Stitching vias are used to connect the reference planes for the connected layers and the return current is mostly conductive

BC

++

The problem is non-localizable – may require analysis of the whole board

Planes are terminated with the decoupling capacitors and the return current is a combination of the “displacement” currents through capacitors and planes „

‡

BC

++

BC

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Non-localizable cases without stitching vias ‡

In general, the common-mode part of S-parameter model becomes dependent on the simulation area and boundary conditions „

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Independence of the boundary conditions indicates that the problem is localizable

Any type of locally enforced boundary conditions is not correct for the non-localizable problem „ „

„

PEC (perfect electric conductor walls) are equivalent to short-circuiting the planes at a distance from vias – preferable PMC (perfect magnetic conductor walls) are equivalent to opencircuiting the planes at a distance from vias – incorrect low frequency asymptotic of S-parameters PML (perfectly matched layer) or ABC (absorbing boundary conditions) – absorbs energy at a distance from vias ‡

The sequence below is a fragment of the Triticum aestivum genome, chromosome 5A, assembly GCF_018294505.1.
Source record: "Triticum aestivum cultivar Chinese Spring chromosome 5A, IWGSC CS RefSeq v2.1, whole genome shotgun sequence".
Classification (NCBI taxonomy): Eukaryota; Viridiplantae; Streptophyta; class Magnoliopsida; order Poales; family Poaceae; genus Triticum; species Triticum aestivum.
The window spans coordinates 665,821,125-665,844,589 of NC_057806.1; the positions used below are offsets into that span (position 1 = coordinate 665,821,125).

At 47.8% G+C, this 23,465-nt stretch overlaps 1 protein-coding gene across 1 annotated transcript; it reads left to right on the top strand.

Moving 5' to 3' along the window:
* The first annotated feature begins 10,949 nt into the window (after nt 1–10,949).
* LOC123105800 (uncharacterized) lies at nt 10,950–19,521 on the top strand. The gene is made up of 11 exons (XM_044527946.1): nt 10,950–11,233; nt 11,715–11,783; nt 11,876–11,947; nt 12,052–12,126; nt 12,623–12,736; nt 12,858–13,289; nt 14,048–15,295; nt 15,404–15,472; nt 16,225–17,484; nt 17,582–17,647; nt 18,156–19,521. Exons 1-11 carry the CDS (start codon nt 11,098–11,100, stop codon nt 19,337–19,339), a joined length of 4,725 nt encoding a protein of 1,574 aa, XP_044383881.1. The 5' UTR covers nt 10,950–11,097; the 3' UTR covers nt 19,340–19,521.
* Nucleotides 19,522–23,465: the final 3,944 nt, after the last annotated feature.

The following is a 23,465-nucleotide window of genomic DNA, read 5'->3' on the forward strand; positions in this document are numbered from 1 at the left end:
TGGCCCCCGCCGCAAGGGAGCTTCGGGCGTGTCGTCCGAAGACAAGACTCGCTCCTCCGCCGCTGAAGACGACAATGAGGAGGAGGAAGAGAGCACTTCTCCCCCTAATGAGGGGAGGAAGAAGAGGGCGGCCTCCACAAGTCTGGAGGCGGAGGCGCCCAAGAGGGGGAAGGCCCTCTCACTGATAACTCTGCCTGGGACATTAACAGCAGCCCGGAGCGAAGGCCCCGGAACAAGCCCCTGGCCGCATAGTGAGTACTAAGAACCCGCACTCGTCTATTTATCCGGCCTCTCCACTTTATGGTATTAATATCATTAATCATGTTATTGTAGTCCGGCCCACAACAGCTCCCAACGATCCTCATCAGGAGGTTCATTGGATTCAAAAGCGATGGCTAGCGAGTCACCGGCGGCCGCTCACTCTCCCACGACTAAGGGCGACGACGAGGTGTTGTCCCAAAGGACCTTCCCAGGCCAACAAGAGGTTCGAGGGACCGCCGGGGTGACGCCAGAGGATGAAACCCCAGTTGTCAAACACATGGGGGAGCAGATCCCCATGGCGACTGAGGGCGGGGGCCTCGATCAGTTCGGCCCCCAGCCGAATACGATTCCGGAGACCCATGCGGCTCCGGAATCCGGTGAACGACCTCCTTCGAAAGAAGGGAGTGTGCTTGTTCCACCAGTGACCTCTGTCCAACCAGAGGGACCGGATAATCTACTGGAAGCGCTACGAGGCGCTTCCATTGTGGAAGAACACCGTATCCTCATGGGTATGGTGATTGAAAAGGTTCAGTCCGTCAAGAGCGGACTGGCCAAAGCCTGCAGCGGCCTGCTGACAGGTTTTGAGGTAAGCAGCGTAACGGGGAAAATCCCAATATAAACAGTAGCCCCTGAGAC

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Not equivalent to the infinite planes (infinite planes or radial waveguides reflect energy at any location because of changing impedance) Common mode energy is completely lost for the system level analysis (it will appear somewhere) 10/7/2008

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How to simulate differential vias with the common mode? ‡

Simulate the whole board in a 3D full-wave solver with all plane terminations „

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Use a hybrid solver with 2D parallel-plane models „

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Hardly ever possible and not practical Practical, but accurate only if such solvers include 3D full-wave models for differential mode (no such solvers available so far)

Localize the problem with asymptotically correct PEC boundary conditions „ „

Influence of the boundary conditions on the performance at the system level may be insignificant in many cases May work if no common mode or it is very small at the connections to the vias